Whenever the Reader's Digest puts out its awards for the most and least trusted occupations, you'll find journalists and politicians right down there in the swamp.
Real estate agents, however, should give us a good run for our money next year after the sad story of 92-year-old Edith South featured on Close Up this week.
In 1998, Edith sold her home through a real estate agent, Patrick Walker. When her husband died a couple of years later, Walker was there for her and the lonely, childless widow grew to trust him.
He'd take her for drives, pop by for visits - the man was a lifeline for Edith, especially after she had a stroke. She granted him power of attorney and metaphorically and literally put her life in her friend's hands.
When Walker announced he was moving to Reefton to set up his own franchise real estate agency, he suggested Edith might like to come with him and perhaps put some of the money from the sale of her house into his business and a house the two of them could share.
It seemed an idyllic way to see out her days.
Now she is broke and homeless after Walker's agency went belly up and it was revealed Walker had never paid for the house Edith is living in.
All in all, Walker had fleeced Edith of $160,000. When Close Up interviewed the head of the Real Estate Agents Authority, the weasel words were enough to make you sick. Chief executive Keith Manch said they'd done everything they were legally obliged to do and had removed Walker's licence to sell, but they didn't have to compensate Edith and she would be getting no money from the authority.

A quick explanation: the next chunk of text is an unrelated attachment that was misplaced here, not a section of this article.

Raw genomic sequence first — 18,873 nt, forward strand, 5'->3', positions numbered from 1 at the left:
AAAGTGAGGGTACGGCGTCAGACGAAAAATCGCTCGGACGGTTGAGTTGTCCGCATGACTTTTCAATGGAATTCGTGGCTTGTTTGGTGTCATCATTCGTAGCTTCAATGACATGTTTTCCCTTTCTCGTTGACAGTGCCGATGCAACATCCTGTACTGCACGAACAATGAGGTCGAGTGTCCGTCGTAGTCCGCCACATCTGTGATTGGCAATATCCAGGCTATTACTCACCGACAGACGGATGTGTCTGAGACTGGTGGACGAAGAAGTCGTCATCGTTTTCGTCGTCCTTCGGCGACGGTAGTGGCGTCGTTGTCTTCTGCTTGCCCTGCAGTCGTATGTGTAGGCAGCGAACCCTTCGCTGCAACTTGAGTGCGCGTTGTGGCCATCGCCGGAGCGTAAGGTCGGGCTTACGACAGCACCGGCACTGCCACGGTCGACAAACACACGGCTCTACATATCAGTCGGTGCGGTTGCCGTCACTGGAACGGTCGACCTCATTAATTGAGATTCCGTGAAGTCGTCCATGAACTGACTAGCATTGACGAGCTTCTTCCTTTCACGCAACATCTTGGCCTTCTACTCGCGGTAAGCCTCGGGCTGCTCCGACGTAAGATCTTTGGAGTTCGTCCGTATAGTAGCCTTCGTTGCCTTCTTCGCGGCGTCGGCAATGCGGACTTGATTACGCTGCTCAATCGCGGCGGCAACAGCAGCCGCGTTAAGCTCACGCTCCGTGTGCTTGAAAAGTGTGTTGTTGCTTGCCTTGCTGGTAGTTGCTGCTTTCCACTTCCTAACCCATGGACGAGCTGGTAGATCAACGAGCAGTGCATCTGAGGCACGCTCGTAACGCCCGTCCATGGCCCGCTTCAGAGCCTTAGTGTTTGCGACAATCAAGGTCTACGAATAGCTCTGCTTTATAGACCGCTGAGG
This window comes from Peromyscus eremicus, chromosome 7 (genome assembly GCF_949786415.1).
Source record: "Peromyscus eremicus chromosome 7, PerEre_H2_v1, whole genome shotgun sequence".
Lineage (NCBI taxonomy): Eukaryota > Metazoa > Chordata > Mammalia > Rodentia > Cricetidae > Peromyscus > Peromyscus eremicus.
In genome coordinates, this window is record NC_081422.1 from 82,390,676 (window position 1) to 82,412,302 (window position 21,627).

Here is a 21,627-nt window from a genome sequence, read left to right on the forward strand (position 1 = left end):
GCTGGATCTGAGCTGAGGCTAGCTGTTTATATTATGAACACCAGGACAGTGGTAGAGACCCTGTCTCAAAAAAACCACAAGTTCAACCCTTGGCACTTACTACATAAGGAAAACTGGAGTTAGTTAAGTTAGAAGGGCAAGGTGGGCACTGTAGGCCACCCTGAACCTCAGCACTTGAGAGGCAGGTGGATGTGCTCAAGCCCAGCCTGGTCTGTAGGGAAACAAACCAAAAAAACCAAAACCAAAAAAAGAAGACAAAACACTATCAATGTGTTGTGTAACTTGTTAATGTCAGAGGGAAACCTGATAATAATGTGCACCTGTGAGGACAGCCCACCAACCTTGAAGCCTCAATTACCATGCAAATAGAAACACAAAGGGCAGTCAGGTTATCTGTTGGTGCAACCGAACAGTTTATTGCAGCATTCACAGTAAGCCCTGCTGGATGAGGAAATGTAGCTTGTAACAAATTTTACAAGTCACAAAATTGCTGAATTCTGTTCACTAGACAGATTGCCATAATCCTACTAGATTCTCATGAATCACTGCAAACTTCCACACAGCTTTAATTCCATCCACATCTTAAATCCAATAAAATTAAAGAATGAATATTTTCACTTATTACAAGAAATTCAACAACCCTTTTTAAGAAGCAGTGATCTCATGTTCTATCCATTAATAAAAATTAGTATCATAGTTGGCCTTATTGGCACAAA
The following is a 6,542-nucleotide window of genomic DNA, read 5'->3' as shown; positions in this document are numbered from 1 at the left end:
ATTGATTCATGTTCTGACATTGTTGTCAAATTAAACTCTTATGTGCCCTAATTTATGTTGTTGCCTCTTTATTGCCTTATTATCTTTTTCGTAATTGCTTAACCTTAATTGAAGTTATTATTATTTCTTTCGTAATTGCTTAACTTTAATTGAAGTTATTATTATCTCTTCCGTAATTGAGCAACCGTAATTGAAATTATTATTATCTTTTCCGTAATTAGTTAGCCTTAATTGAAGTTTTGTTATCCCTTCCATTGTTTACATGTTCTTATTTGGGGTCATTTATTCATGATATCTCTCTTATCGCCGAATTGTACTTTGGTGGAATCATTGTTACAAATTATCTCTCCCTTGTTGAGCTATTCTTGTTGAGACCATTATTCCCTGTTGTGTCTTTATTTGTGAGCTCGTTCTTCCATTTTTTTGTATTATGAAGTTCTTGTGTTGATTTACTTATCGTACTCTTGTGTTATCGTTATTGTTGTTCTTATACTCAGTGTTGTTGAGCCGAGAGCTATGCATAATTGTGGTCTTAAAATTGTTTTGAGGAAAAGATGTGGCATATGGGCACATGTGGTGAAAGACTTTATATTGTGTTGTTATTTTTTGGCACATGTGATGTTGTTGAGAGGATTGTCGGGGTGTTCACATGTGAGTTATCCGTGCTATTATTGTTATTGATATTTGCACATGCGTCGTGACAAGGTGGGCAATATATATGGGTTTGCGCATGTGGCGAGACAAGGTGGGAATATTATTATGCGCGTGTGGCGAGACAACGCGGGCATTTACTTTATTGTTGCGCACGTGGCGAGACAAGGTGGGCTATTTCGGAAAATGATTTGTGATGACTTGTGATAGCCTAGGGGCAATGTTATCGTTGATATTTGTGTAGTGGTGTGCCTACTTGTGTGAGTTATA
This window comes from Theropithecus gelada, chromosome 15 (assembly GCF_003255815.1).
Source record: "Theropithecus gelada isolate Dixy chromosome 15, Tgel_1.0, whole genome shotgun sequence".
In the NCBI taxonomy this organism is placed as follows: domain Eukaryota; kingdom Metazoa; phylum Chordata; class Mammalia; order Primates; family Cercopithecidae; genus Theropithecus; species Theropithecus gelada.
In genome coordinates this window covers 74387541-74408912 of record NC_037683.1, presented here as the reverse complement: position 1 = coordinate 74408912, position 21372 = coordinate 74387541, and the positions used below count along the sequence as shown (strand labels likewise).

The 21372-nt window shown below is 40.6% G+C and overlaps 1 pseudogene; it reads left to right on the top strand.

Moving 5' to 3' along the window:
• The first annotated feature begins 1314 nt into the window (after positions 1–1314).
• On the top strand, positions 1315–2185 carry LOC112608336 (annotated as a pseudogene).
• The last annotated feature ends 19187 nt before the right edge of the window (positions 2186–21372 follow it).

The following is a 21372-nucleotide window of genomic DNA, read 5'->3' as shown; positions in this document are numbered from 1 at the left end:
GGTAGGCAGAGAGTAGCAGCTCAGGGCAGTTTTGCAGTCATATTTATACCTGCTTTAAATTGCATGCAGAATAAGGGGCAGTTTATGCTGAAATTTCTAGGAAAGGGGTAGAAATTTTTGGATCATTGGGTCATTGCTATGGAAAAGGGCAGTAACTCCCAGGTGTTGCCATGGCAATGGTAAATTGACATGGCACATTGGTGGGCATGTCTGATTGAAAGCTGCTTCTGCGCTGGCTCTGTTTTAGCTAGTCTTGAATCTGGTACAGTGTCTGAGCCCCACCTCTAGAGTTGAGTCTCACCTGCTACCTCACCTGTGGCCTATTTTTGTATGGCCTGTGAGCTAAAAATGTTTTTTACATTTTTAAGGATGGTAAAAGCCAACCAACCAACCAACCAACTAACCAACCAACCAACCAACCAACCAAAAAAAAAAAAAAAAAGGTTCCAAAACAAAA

It is absolutely reprehensible that Edith is left high and dry. She is exactly the sort of woman who needs to be protected from such people and every real estate agent should feel a moral obligation to put good their former colleague's wrong.
I'd feel the same about anybody, professional or trade, who used their position to swindle a vulnerable individual - including dodgy journalists.
Any professional or business group that deals with people's life savings should have a fidelity fund or indemnity insurance to safeguard their clients.
I accept that fools and their money are easily parted but surely everyone can see just how wrong it is to target lonely, isolated, old people.
So thank God for companies such as the Mad Butcher. Although Sir Peter Leitch is no longer running the show, the spirit of his philanthropy lives on today. Chief executive Michael Morton has offered to pay Edith's rent for the next five years to ensure she'll have a roof over her head for the foreseeable future.
And the young Close Up reporter, whom Edith asked for help, says she has been overwhelmed by people's kindness and generosity. It's gone a long way towards restoring her faith in human nature.